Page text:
The government has not worked out all of the details of its planned revenue court, according to Attorney General Allyson Maynard-Gibson, but she stressed that the new system will be implemented next year to enforce value-added tax (VAT) collection and other outstanding government revenue.
The court is intended to fast-track prosecutions for tax evasion.
told The Nassau Guardian that the new court would likely be a part of the magistrates court system and that police prosecutors are expected to try the matters.
could not say if more judges will be hired to sit in the revenue court or if additional facilities will be needed.
"At the end of the day there will be courts in place to ensure that we collect taxes from those who have in the past been avoiding payment," she
"So that means for existing taxes or any [new ones] including VAT that may come on stream.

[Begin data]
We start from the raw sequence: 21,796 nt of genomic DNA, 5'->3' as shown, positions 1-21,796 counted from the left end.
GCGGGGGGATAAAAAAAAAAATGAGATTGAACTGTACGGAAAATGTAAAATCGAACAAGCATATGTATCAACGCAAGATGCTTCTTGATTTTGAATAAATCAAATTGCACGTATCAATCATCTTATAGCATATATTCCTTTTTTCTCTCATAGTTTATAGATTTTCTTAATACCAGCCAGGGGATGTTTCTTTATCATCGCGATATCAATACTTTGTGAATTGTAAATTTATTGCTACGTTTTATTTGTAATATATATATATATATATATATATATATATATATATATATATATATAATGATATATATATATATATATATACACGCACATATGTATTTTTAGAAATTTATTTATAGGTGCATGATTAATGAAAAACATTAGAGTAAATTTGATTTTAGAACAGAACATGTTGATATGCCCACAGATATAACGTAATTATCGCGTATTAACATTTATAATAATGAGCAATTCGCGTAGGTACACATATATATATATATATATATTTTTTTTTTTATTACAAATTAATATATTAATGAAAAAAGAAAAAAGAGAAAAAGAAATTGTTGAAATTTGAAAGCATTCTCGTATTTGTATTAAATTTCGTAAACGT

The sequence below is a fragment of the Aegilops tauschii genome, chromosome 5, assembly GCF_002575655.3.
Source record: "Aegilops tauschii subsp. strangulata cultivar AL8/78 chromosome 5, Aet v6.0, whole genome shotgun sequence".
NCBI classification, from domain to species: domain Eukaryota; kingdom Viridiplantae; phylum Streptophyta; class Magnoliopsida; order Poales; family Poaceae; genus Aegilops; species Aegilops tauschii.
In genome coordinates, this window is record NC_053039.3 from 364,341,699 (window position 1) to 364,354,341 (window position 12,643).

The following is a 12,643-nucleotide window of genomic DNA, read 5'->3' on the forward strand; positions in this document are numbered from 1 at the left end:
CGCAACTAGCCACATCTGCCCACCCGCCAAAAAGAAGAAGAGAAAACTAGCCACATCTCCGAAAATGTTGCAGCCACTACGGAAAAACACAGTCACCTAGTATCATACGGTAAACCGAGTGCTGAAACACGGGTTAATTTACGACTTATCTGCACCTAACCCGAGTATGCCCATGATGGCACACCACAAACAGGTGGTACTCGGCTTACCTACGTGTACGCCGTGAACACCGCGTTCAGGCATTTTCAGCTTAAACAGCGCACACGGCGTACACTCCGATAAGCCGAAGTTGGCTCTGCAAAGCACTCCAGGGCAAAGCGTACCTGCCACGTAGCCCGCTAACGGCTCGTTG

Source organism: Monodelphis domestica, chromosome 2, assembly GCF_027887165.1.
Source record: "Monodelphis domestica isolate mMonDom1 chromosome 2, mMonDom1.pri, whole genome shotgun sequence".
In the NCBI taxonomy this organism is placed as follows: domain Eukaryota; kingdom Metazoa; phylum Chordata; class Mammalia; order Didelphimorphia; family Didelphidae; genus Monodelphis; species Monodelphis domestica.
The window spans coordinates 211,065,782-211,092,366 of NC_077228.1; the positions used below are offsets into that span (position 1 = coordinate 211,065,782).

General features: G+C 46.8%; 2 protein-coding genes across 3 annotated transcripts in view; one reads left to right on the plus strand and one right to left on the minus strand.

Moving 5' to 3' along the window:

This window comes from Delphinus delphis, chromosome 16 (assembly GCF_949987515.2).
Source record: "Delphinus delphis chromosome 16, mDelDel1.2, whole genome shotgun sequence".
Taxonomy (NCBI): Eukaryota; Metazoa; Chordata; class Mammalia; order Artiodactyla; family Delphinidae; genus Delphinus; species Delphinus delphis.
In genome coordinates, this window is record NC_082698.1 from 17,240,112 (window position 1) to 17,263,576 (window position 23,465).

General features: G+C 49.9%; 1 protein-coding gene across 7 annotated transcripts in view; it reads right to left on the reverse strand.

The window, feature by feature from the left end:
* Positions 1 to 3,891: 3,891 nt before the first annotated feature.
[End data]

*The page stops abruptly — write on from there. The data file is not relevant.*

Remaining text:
"I think for sure we will see it in place next year and I think Bahamians want to see it happen."
Last month, Maynard-Gibson
said the government is working to ensure that 10 criminal courts are running simultaneously by January to help reduce the backlog of cases.
When asked if new judges would be hired for the tax court or if more facilities are needed for the system, she
said in a more recent interview, "I can't say yes or no.
believes the Office of the Attorney General can handle the load of the proposed court.
"I don't see it as a strain," she
stressed that tax reform is needed to boost the government's revenue.
"I believe that all Bahamians recognize that our economy needs fixing," she